However, there is a chance that some heroes will be given a virtue when they reach 100 stress, they get increased stats and will randomly heal themselves. So, while most heroes get afflictions and break, others will use their stressful moments as something to encourage themselves. If a hero gets to 200 stress, they will lose the virtue and go back to zero stress, while those with afflictions suffer a heart attack.


During combat, your heroes can do certain attacks or abilities to buff/debuff allies or enemies. Each hero has a certain amount of health and it does vary, when their health runs out they will be put under a Death’s Door status. When they are in this state, they will suffer state penalties and they have to go through a test to see if they will survive the next attack. I should note that if your hero is at 1 health and the enemies attack them with a move that does a lot of damage, they will tank the entire attack except the one damage. The only way for a hero to die is by failing the Death’s Door test.


If a hero suffers a heart attack while at Death’s Door, they will be killed immediately, when a hero dies, they are lost for good and will also lose the equipped charms they have. You can recover them if you lose a hero in battle but if it’s outside of one, they are gone completely. So pray that your best heroes survive the attacks and that their stress does not get too high.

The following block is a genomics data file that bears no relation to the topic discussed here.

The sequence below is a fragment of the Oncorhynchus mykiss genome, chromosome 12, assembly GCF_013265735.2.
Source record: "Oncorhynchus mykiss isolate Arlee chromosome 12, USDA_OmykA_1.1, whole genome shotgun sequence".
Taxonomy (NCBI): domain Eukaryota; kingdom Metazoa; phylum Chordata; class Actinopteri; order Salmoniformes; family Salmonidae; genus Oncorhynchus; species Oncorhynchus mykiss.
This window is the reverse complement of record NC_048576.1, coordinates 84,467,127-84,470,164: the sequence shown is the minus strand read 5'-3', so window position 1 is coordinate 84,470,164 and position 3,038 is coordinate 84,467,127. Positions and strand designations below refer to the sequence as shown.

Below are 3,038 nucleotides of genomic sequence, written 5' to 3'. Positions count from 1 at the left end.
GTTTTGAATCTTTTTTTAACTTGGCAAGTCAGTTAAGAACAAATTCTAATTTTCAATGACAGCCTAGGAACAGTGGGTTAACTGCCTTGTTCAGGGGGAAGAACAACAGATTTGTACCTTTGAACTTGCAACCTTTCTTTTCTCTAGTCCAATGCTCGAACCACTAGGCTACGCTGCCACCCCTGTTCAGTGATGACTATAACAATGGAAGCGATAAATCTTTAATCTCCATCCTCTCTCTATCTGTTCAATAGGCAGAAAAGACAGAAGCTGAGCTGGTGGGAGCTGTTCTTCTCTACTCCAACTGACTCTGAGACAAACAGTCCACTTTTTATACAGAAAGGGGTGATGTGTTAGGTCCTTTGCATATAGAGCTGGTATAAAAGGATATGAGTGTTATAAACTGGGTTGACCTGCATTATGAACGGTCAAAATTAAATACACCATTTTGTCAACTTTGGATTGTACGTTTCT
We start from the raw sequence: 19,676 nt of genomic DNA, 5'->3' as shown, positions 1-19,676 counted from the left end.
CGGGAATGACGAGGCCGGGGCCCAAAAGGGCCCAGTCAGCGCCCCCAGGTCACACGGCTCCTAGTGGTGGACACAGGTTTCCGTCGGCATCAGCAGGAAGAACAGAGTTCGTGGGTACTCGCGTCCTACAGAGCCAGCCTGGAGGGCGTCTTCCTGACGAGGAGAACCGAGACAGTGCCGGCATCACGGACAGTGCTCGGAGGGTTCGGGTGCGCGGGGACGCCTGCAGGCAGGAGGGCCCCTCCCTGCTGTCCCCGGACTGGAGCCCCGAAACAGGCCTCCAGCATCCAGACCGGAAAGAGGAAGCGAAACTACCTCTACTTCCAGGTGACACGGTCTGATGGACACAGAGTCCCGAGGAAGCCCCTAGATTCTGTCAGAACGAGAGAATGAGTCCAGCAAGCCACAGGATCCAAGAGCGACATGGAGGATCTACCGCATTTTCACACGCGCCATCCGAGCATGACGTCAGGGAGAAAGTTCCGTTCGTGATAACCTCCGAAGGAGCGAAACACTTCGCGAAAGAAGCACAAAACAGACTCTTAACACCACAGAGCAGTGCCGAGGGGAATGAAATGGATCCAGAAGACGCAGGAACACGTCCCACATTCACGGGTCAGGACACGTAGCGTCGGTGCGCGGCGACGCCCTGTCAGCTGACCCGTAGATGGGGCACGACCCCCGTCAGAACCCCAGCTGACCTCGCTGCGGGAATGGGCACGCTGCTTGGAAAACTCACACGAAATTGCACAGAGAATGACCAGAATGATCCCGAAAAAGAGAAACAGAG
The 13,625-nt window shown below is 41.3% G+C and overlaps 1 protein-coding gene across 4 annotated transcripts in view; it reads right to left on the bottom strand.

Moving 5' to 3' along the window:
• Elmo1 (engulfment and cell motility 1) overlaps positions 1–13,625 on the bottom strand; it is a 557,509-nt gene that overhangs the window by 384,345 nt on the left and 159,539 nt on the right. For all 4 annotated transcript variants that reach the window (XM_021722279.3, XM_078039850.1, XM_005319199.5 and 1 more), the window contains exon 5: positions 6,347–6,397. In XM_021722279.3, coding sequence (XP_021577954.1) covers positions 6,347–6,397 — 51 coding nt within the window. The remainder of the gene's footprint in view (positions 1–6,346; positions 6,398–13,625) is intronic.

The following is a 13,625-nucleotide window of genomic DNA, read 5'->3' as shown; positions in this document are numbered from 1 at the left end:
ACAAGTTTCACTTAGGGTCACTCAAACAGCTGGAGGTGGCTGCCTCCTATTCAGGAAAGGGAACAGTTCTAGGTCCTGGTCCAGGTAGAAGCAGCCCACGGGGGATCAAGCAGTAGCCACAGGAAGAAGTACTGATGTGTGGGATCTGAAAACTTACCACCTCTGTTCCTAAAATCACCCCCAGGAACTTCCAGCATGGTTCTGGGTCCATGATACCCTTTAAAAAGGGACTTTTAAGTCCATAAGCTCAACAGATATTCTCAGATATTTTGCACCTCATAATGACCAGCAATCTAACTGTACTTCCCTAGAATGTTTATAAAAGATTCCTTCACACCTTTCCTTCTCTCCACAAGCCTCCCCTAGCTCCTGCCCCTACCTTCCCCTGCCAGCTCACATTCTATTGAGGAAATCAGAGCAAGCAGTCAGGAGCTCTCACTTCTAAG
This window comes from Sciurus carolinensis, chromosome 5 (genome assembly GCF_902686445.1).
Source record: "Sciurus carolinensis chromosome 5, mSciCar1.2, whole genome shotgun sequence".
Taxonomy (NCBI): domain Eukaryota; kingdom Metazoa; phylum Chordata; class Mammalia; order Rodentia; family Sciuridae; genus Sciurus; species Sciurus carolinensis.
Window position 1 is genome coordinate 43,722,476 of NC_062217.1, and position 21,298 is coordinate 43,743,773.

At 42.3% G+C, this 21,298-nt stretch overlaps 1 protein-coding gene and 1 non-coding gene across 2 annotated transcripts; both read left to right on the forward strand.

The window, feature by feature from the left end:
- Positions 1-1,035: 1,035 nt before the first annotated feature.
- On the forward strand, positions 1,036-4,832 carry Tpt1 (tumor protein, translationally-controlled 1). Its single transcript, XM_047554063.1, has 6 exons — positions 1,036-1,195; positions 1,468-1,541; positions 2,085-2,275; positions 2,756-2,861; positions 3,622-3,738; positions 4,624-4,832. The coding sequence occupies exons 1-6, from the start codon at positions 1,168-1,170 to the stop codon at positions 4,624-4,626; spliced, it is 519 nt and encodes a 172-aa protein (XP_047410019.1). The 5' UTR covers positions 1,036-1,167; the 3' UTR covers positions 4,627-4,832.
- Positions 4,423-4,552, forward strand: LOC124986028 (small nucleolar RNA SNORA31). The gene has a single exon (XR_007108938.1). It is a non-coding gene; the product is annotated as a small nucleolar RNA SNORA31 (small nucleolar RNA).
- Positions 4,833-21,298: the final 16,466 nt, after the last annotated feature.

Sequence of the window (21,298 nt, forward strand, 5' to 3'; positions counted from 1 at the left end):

There are ways to relieve stress, like taking out enemies or using a camping ability at a campsite. If your heroes survive the mission, you sent them on, you can send them to a few stress-reducing activities like making them meditate, drink at the bar, gamble, pray, etc. There are also times when a hero will get a disease, so you must take them to the Sanitarium for them to get cured. A hero can get a max of three diseases, if they happen to get another one, it will just replace one of the current diseases they have. Last I checked diseases don’t necessarily work like that but who knows, I am not a medical expert.


I should at least give a little tip/warning that if any hero happens to get stunned, for them to recover it will take that hero's turn. Enemies get the same treatment as well. In other words, Red Hook Studios took some inspiration from the original Persona 3 game and wanted to bring back memories.